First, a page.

Notification and clearance timetableFiling formalities
What are the deadlines for filing? Are there sanctions for not filing and are they applied in practice?
The AML does not provide any deadlines for filing, but provides that notifiable transactions cannot be closed without being notified to and cleared by the authority.
Undertakings that fail to notify a qualifying transaction to SAMR may be subject to various penalties. SAMR has the power to order the undertakings to cease the implementation of the concentration, dispose of shares or assets, or transfer businesses within a given time limit and adopt other necessary measures to restore the pre-merger market situation. SAMR may also impose a fine of a maximum of 500,000 yuan. The more serious implication for most businesses is the adverse impact on relations with SAMR, potentially on a long-term basis.
Both MOFCOM and SAMR’s published decisions for failure to file to date involve not only domestic transactions and Sino-foreign transactions, but also foreign-to-foreign transactions.
In 2014, MOFCOM adopted its first public failure to notify decision. It imposed a fine of 300,000 yuan on Tsinghua Unigroup for failure to notify its acquisition of RDA Microelectronics (both are Chinese companies). Fines were imposed notwithstanding the fact that MOFCOM found that the transaction had no adverse impact on competition in China, making it clear that ‘lack of impact’ on competition is not a basis for not filing in China if the transaction constitutes a concentration of undertakings and the turnover thresholds are met. Since then, MOFCOM and SAMR have to date published 36 decisions for failure to notify. The maximum fine of 500,000 yuan has not been imposed so far. In practice, fines have generally ranged from 150,000 yuan to 400,000 yuan.
In January 2017, MOFCOM adopted its first penalty decision involving a foreign-to-foreign transaction for failure to notify. Canon was fined 300,000 yuan for failure to file its acquisition of Toshiba Medical. The case involved a multi-step transaction. There have been two further cases involving foreign-to-foreign transactions: on 3 May 2017, MOFCOM announced that it had imposed a fine of 150,000 yuan on OCI Corporation for failure to file its acquisition of Tokuyama Malaysia; and on 10 August 2018, SAMR fined Paper Excellence BV, a company registered in the Netherlands, for failure to file its acquisition of Eldorado Brasil Celulose SA, a Brazilian company, prior to closing.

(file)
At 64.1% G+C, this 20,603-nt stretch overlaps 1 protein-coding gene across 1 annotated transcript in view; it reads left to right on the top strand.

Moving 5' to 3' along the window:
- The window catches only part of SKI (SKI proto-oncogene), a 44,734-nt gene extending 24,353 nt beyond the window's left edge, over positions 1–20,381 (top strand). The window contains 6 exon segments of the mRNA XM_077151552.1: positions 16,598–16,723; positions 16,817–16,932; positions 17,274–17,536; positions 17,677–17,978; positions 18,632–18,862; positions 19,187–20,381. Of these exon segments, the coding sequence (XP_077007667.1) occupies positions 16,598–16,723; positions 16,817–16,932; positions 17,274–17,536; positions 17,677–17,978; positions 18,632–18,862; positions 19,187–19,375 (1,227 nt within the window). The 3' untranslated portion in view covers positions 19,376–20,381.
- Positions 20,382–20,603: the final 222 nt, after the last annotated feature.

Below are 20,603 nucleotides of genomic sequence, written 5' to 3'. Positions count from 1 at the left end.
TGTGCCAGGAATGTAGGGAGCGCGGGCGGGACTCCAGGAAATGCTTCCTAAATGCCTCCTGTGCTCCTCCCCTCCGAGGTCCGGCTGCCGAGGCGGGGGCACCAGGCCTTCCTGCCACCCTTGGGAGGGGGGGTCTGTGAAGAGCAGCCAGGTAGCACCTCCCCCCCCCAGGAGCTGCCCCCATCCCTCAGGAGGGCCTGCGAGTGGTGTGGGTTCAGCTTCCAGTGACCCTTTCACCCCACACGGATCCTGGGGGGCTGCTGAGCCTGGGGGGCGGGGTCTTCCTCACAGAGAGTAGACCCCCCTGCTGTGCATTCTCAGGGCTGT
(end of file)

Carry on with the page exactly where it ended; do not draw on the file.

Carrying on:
In 2018, MOFCOM/SAMR imposed penalties in 15 cases for failure to notify, a record number in a year since the AML entered into force in 2008. It highlights the authority’s strict stance on failure to notify reportable transactions.
In some cases, the merging parties voluntarily submitted a notification after completing their underlying transactions, and actively cooperated during the investigation with MOFCOM or SAMR, as the case may be. However, the merging parties were still fined despite these mitigating factors.
Which parties are responsible for filing and are filing fees required?
According to the 2009 Notification Measures, the Notification Form and the Notification Guidance, the notification of a concentration effected by way of merger is made by all undertakings involved in the merger. For a concentration effected by other means, the notification is made by the undertaking that will acquire control or will exercise decisive influence, with the assistance of other undertakings to the concentration. Undertakings involved in the concentration that serve merely as an acquisition or investment vehicle are not considered as an appropriate notifying party. The Notification Guidance further provides that if two or more of the undertakings have the obligation to notify, the undertakings may jointly notify or appoint one of the undertakings to make the notification. It should be noted that where parties agree that one of them should notify the transaction on behalf of all of them, the others are not exempt from their obligation to notify. Other undertakings participating in the transaction may submit a notification where the parties obliged to file the notification fail to do so.